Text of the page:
The current Annual Meeting Planning Committee chair is Brian F. Mandell, MD, PhD, professor of medicine at the Cleveland Clinic. “We recognize that the ACR membership is incredibly broad based, and we try to offer something for everyone,” he says. “That includes basic researchers, translational or clinical researchers, clinicians, educators, trainees, and administrative clinicians. The meeting is an opportunity to hear the latest advances and current trends in each of these areas.”
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Explore This IssueOctober 2007
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The annual meeting is typically packed with choices of educational sessions, allowing members with specific interests to focus on those areas. “The annual meeting includes new science that has not yet been published, areas based on needs assessment data we think [members] need education on, cases to be discussed, and ‘Meet the Professor’ sessions,” Dr. Ramsey-Goldman states. “There are also workshops with hands-on education, whether it’s practice with joint injection, learning new technologies on a PDA, or looking at joint fluid under a microscope.”
The Annual Meeting Planning Committee has made a conscious choice to provide more educational options during this year’s meeting. “We realize that there may be conflicts for some individuals who have to choose [between concurrent sessions offered], but we decided to push toward more alternatives,” says Dr. Mandell.
One way to learn from every session is to access some after the meeting. “We will offer some sessions electronically after the meeting and have recordings of some sessions available to view during the meeting,” says Dr. Mandell.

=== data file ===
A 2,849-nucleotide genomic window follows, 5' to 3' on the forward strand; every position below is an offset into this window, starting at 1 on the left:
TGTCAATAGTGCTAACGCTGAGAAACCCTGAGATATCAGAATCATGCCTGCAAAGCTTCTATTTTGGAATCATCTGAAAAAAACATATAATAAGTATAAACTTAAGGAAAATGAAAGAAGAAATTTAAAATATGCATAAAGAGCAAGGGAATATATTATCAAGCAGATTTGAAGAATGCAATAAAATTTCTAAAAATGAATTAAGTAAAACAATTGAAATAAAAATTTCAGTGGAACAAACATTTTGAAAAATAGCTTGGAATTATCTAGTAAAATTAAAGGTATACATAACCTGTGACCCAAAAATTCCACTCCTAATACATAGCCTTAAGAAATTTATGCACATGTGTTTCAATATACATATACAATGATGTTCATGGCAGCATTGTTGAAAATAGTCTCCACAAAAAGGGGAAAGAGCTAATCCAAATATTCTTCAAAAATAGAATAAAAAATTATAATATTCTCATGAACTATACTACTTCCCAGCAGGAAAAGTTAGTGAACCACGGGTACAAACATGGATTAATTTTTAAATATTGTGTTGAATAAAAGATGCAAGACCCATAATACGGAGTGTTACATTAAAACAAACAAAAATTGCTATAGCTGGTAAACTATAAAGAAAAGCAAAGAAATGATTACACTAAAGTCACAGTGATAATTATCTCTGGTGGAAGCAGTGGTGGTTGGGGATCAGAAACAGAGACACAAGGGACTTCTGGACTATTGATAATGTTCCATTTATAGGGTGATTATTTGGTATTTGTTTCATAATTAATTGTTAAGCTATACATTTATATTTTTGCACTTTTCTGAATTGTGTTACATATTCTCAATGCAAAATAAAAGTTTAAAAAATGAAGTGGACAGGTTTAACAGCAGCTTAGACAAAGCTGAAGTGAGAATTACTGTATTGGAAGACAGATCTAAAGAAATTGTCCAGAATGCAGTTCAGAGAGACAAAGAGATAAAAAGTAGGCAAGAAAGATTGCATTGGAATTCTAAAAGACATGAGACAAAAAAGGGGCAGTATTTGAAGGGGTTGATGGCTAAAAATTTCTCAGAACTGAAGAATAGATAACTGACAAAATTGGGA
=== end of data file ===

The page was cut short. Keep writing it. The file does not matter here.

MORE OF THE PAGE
A separate subcommittee is devoted to planning a multitude of other ACR educational meetings, including the Winter Rheumatology Symposium; the State-of-the-Art Clinical Symposium in Chicago each April; Innovative Therapies, which cover the latest developments in treatments; and special programs for pediatrics, including the Pediatric Rheumatology Review Course and – new for 2008 – the ACR Keystone Pediatric Rheumatology Symposium.
Although the Professional Meetings Committee oversees all these activities, “it does not necessarily plan them,” says Dr. Ramsey-Goldman. Planning groups with expertise in the relevant areas develop the individual programs.
Professional Meetings Committee chair Robert C. Fuhlbrigge, MD, PhD, assistant professor of pediatrics at Harvard Medical School in Boston, explains: “Each of these smaller meetings has grown in its own right to become significant. Each has evolved to meet members’ needs.”
This committee has “developed modules of educational content for credits toward recertification, and also for practice improvement,” says Dr. Ramsey-Goldman. “These were created from scratch, and are available online.”